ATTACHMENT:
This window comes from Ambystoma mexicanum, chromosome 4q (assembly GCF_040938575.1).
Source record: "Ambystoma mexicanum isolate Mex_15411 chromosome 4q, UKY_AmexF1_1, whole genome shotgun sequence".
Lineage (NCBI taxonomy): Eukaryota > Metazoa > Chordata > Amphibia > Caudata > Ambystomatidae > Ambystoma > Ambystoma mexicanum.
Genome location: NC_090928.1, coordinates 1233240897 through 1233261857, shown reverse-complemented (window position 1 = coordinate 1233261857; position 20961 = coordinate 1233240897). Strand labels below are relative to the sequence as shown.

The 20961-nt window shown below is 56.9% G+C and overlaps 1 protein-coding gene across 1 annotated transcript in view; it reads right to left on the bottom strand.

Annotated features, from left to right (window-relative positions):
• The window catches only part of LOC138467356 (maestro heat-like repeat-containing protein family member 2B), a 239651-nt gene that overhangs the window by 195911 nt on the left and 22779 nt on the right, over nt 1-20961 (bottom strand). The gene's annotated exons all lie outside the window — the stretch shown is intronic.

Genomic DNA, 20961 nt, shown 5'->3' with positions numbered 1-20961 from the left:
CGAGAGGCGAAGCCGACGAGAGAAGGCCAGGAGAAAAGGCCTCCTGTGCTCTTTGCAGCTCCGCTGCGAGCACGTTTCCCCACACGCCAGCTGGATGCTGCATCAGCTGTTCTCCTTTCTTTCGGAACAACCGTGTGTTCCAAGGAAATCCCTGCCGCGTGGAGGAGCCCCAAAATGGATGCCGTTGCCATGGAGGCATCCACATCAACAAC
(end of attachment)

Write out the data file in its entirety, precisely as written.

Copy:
This window comes from Ambystoma mexicanum, chromosome 4q (assembly GCF_040938575.1).
Source record: "Ambystoma mexicanum isolate Mex_15411 chromosome 4q, UKY_AmexF1_1, whole genome shotgun sequence".
Lineage (NCBI taxonomy): Eukaryota > Metazoa > Chordata > Amphibia > Caudata > Ambystomatidae > Ambystoma > Ambystoma mexicanum.
Genome location: NC_090928.1, coordinates 1233240897 through 1233261857, shown reverse-complemented (window position 1 = coordinate 1233261857; position 20961 = coordinate 1233240897). Strand labels below are relative to the sequence as shown.

The 20961-nt window shown below is 56.9% G+C and overlaps 1 protein-coding gene across 1 annotated transcript in view; it reads right to left on the bottom strand.

Annotated features, from left to right (window-relative positions):
• The window catches only part of LOC138467356 (maestro heat-like repeat-containing protein family member 2B), a 239651-nt gene that overhangs the window by 195911 nt on the left and 22779 nt on the right, over nt 1-20961 (bottom strand). The gene's annotated exons all lie outside the window — the stretch shown is intronic.

Genomic DNA, 20961 nt, shown 5'->3' with positions numbered 1-20961 from the left:
CGAGAGGCGAAGCCGACGAGAGAAGGCCAGGAGAAAAGGCCTCCTGTGCTCTTTGCAGCTCCGCTGCGAGCACGTTTCCCCACACGCCAGCTGGATGCTGCATCAGCTGTTCTCCTTTCTTTCGGAACAACCGTGTGTTCCAAGGAAATCCCTGCCGCGTGGAGGAGCCCCAAAATGGATGCCGTTGCCATGGAGGCATCCACATCAACAAC